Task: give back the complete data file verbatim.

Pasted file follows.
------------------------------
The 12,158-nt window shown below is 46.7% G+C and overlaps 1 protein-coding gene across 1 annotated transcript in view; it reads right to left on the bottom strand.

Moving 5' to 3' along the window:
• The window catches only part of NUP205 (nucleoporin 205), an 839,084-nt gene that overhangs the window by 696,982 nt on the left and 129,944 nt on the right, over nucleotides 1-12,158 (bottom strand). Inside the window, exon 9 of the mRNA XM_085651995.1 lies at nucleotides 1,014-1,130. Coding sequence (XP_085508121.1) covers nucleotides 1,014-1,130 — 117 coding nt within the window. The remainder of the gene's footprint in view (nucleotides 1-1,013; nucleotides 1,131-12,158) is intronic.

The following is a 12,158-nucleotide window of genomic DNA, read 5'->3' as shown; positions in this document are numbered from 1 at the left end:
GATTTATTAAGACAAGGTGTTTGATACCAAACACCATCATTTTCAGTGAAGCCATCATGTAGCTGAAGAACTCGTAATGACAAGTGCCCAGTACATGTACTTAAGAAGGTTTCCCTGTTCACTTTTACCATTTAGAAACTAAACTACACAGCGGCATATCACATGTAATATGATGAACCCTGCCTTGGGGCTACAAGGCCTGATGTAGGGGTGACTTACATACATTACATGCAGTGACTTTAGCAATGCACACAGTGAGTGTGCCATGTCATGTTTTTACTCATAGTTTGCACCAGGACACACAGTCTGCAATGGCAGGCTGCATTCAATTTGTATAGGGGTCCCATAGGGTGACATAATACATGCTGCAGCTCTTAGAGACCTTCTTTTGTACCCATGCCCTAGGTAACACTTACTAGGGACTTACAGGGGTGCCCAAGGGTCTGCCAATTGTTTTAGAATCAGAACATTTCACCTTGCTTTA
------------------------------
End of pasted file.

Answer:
The 12,158-nt window shown below is 46.7% G+C and overlaps 1 protein-coding gene across 1 annotated transcript in view; it reads right to left on the bottom strand.

Moving 5' to 3' along the window:
• The window catches only part of NUP205 (nucleoporin 205), an 839,084-nt gene that overhangs the window by 696,982 nt on the left and 129,944 nt on the right, over nucleotides 1-12,158 (bottom strand). Inside the window, exon 9 of the mRNA XM_085651995.1 lies at nucleotides 1,014-1,130. Coding sequence (XP_085508121.1) covers nucleotides 1,014-1,130 — 117 coding nt within the window. The remainder of the gene's footprint in view (nucleotides 1-1,013; nucleotides 1,131-12,158) is intronic.

The following is a 12,158-nucleotide window of genomic DNA, read 5'->3' as shown; positions in this document are numbered from 1 at the left end:
GATTTATTAAGACAAGGTGTTTGATACCAAACACCATCATTTTCAGTGAAGCCATCATGTAGCTGAAGAACTCGTAATGACAAGTGCCCAGTACATGTACTTAAGAAGGTTTCCCTGTTCACTTTTACCATTTAGAAACTAAACTACACAGCGGCATATCACATGTAATATGATGAACCCTGCCTTGGGGCTACAAGGCCTGATGTAGGGGTGACTTACATACATTACATGCAGTGACTTTAGCAATGCACACAGTGAGTGTGCCATGTCATGTTTTTACTCATAGTTTGCACCAGGACACACAGTCTGCAATGGCAGGCTGCATTCAATTTGTATAGGGGTCCCATAGGGTGACATAATACATGCTGCAGCTCTTAGAGACCTTCTTTTGTACCCATGCCCTAGGTAACACTTACTAGGGACTTACAGGGGTGCCCAAGGGTCTGCCAATTGTTTTAGAATCAGAACATTTCACCTTGCTTTA